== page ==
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Celebrated Longboat Key restaurant sold

Euphemia Haye is the third sale in less than a year of a noted local fine-dining eatery.

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  • | 5:39 p.m. February 3, 2022
Ray and D’Arcy Arpke have owned Euphemia Haye since 1980.
Ray and D’Arcy Arpke have owned Euphemia Haye since 1980.
  • Manatee-Sarasota
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Ownership of landmark Longboat Key restaurant Euphemia Haye has changed hands — from the longtime owners to a longtime employee.

The sale marks the third time in the last nine months a nationally recognized, Sarasota-area, fine-dining restaurant has been sold: Bijou Cafe in downtown Sarasota was sold in May, and Café L’Europe on St. Armands Circle was sold in a deal announced in late January that went into effect Feb. 1. 

The employee who purchased Euphemia Haye, Amy Whitt, started as an administrative assistant in May 2007, according to a story in the Longboat Observer, sister paper of the Business Observer. Whitt, 39, who worked her way up to bookkeeper for the owners, Ray and D’Arcy Arpke, says she officially closed the transaction Dec. 13. The date marked when she officially took ownership of the restaurant, at 5540 Gulf of Mexico Drive. The price was not disclosed. In addition, there was no listing of a recent transaction at that address in Manatee County property records as of Feb. 3.

Euphemia Haye celebrated its 40th anniversary in August 2020. (File photo)
Euphemia Haye celebrated its 40th anniversary in August 2020. (File photo)

Euphemia Haye has undergone several changes through the years, the Longboat Observer reports. The Haye Loft was added in 1990. The restaurant has expanded six times, going from 28 original seats to 150 now. 

Whitt insists she plans to keep Euphemia Haye the same. The restaurant celebrated its 40th anniversary in August 2020. The Arpkes have owned it since 1980.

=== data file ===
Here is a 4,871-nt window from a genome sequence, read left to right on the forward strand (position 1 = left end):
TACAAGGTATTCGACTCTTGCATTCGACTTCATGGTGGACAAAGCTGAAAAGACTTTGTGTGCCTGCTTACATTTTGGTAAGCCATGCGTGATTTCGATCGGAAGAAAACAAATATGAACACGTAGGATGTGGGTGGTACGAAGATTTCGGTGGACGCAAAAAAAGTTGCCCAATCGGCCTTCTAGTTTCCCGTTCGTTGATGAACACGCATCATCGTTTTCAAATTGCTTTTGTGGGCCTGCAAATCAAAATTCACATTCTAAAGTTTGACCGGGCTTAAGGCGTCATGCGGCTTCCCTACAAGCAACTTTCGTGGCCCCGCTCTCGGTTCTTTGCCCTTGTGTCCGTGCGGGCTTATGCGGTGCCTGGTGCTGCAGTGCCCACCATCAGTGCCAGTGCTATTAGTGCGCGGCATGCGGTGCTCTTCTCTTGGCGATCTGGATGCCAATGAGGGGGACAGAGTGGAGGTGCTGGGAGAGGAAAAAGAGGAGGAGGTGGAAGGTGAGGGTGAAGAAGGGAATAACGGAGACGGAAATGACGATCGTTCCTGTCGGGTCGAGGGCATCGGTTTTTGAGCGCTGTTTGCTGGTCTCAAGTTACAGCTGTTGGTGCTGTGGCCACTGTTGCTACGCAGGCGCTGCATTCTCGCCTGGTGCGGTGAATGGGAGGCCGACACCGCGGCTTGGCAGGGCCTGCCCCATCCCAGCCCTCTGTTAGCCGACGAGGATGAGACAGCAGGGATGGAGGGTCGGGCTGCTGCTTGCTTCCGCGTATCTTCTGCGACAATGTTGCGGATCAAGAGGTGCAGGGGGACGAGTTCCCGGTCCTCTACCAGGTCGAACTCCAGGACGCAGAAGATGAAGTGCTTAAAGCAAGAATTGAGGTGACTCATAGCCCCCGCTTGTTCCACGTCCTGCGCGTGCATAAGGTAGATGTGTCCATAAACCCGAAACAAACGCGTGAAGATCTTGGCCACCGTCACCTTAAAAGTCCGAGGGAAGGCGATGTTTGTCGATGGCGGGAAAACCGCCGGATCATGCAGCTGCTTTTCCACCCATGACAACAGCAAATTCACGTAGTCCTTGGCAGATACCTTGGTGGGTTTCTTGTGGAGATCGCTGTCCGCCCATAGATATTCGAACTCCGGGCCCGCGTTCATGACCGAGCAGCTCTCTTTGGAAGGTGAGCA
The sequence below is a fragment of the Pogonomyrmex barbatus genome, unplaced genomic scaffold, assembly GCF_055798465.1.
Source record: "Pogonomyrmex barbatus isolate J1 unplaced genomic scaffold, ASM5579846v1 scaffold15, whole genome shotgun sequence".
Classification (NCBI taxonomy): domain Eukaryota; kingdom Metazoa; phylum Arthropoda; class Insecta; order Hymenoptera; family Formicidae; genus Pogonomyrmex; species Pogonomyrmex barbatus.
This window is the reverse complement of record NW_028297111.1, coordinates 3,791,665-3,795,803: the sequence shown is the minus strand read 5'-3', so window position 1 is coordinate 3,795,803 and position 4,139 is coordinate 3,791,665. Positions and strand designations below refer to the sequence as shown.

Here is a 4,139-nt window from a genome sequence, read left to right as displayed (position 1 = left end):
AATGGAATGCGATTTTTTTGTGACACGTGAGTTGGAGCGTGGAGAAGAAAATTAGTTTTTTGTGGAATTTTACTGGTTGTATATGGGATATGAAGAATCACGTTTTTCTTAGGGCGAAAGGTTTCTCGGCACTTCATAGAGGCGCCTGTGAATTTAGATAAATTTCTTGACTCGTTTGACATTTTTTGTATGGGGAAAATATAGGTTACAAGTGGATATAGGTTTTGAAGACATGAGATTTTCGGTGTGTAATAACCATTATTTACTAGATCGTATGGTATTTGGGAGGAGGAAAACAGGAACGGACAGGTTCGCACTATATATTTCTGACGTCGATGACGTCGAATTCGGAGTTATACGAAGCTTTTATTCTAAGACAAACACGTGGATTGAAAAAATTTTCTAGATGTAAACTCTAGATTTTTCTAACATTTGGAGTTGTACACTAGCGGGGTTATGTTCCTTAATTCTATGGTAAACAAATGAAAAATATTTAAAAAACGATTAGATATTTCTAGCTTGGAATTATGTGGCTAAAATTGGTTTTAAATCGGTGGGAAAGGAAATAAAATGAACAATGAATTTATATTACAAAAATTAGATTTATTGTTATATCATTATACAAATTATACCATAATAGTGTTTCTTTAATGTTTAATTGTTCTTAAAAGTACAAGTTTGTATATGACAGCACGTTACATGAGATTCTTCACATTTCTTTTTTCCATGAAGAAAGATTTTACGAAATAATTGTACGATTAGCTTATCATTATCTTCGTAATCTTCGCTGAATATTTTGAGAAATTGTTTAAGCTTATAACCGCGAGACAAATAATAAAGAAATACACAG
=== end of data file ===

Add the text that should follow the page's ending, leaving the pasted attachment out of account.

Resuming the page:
“Everything is going to stay Euphemia Haye as far as quality of food, the service,” Whitt says. “Just because it’s changed ownership doesn’t mean that it’s going to change. I still want to carry on everything that they have built.”

However, Whitt has already made one slight adjustment.

“I always joke when people ask, ‘What are you going to change?’ I put mints on the front chest as you walk out,” Whitt says. “That’s my big change.”

Whitt teared up when asked what it meant to her that the Aprkes chose her to take over Euphemia Haye.

“It means that they believed in me. That they trusted me, that they had the confidence... that I would be able to carry on everything that they’ve built,” Whitt says. “I always tell people that I’ve got huge shoes to fill.

“I know that I’m never going to fill them, but I’m going to try my hardest to get pretty close.”

The Arpkes plan to continue for the next year at the establishment to help mentor Whitt, who was not the only person they considered to take over ownership.

“They want to be able to spend more time with their family because they’ve sacrificed so much family time and everything for the restaurant,” Whitt says of the Arpkes. “The restaurant is essentially their baby.

“They’ve nurtured it and made it grow to what it is.”

Whitt is from St. Joseph, Illinois, a small town about 10 miles east of Champaign. She recalled her initial interview with D’Arcy Arpke.

“I came in and interviewed with D’Arcy, who is also from Champaign, believe it or not. (It’s) a small world,” Whitt says. “And, we just hit it off right away.”

(An earlier version of this story misidentified the capital of Illinois.)


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